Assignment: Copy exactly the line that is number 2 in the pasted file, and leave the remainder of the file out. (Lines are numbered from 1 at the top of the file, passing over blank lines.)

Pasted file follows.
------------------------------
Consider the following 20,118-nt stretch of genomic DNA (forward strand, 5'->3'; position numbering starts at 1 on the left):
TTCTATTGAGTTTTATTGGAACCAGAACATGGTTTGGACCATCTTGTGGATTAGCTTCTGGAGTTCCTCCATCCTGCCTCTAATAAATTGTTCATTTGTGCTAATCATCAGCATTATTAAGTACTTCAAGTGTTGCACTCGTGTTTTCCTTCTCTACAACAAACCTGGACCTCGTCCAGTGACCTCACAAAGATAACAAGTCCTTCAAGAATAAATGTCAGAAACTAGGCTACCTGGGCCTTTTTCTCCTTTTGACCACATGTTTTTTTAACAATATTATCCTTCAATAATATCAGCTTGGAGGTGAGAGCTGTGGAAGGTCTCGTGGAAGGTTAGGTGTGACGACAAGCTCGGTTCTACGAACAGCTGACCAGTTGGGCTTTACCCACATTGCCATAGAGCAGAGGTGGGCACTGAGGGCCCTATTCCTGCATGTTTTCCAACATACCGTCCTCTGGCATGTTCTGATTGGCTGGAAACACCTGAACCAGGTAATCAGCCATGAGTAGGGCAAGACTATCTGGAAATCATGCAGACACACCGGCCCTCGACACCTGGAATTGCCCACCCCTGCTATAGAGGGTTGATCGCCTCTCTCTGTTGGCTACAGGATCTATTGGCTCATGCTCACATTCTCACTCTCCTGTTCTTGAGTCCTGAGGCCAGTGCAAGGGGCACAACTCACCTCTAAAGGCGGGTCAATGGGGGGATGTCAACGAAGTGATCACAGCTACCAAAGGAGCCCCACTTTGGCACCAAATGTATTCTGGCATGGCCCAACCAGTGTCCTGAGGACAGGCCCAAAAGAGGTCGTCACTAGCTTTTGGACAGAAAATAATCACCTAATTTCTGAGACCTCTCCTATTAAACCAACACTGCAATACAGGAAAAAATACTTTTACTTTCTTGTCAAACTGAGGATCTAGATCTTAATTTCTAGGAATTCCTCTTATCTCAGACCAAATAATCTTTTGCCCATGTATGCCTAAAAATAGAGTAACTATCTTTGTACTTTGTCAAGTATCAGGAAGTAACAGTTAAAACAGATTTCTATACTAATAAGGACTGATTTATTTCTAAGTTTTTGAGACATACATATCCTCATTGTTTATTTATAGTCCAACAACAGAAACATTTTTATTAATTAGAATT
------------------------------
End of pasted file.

TTCTATTGAGTTTTATTGGAACCAGAACATGGTTTGGACCATCTTGTGGATTAGCTTCTGGAGTTCCTCCATCCTGCCTCTAATAAATTGTTCATTTGTGCTAATCATCAGCATTATTAAGTACTTCAAGTGTTGCACTCGTGTTTTCCTTCTCTACAACAAACCTGGACCTCGTCCAGTGACCTCACAAAGATAACAAGTCCTTCAAGAATAAATGTCAGAAACTAGGCTACCTGGGCCTTTTTCTCCTTTTGACCACATGTTTTTTTAACAATATTATCCTTCAATAATATCAGCTTGGAGGTGAGAGCTGTGGAAGGTCTCGTGGAAGGTTAGGTGTGACGACAAGCTCGGTTCTACGAACAGCTGACCAGTTGGGCTTTACCCACATTGCCATAGAGCAGAGGTGGGCACTGAGGGCCCTATTCCTGCATGTTTTCCAACATACCGTCCTCTGGCATGTTCTGATTGGCTGGAAACACCTGAACCAGGTAATCAGCCATGAGTAGGGCAAGACTATCTGGAAATCATGCAGACACACCGGCCCTCGACACCTGGAATTGCCCACCCCTGCTATAGAGGGTTGATCGCCTCTCTCTGTTGGCTACAGGATCTATTGGCTCATGCTCACATTCTCACTCTCCTGTTCTTGAGTCCTGAGGCCAGTGCAAGGGGCACAACTCACCTCTAAAGGCGGGTCAATGGGGGGATGTCAACGAAGTGATCACAGCTACCAAAGGAGCCCCACTTTGGCACCAAATGTATTCTGGCATGGCCCAACCAGTGTCCTGAGGACAGGCCCAAAAGAGGTCGTCACTAGCTTTTGGACAGAAAATAATCACCTAATTTCTGAGACCTCTCCTATTAAACCAACACTGCAATACAGGAAAAAATACTTTTACTTTCTTGTCAAACTGAGGATCTAGATCTTAATTTCTAGGAATTCCTCTTATCTCAGACCAAATAATCTTTTGCCCATGTATGCCTAAAAATAGAGTAACTATCTTTGTACTTTGTCAAGTATCAGGAAGTAACAGTTAAAACAGATTTCTATACTAATAAGGACTGATTTATTTCTAAGTTTTTGAGACATACATATCCTCATTGTTTATTTATAGTCCAACAACAGAAACATTTTTATTAATTAGAATT